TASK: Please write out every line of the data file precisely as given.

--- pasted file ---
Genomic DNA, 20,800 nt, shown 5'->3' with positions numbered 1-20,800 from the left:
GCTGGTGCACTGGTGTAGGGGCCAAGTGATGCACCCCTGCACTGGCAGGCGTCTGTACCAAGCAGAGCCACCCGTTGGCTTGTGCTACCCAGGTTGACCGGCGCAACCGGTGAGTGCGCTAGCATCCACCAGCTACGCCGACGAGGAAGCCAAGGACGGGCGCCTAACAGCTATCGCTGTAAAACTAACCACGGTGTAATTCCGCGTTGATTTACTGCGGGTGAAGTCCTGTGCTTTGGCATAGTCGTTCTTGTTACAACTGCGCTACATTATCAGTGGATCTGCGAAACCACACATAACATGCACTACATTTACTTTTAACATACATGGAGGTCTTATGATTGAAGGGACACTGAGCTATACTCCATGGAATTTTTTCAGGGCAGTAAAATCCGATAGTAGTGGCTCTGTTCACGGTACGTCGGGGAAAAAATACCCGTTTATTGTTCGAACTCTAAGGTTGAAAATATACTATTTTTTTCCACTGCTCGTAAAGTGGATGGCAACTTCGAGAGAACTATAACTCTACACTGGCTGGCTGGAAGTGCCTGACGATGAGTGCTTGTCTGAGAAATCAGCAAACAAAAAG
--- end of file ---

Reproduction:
Genomic DNA, 20,800 nt, shown 5'->3' with positions numbered 1-20,800 from the left:
GCTGGTGCACTGGTGTAGGGGCCAAGTGATGCACCCCTGCACTGGCAGGCGTCTGTACCAAGCAGAGCCACCCGTTGGCTTGTGCTACCCAGGTTGACCGGCGCAACCGGTGAGTGCGCTAGCATCCACCAGCTACGCCGACGAGGAAGCCAAGGACGGGCGCCTAACAGCTATCGCTGTAAAACTAACCACGGTGTAATTCCGCGTTGATTTACTGCGGGTGAAGTCCTGTGCTTTGGCATAGTCGTTCTTGTTACAACTGCGCTACATTATCAGTGGATCTGCGAAACCACACATAACATGCACTACATTTACTTTTAACATACATGGAGGTCTTATGATTGAAGGGACACTGAGCTATACTCCATGGAATTTTTTCAGGGCAGTAAAATCCGATAGTAGTGGCTCTGTTCACGGTACGTCGGGGAAAAAATACCCGTTTATTGTTCGAACTCTAAGGTTGAAAATATACTATTTTTTTCCACTGCTCGTAAAGTGGATGGCAACTTCGAGAGAACTATAACTCTACACTGGCTGGCTGGAAGTGCCTGACGATGAGTGCTTGTCTGAGAAATCAGCAAACAAAAAG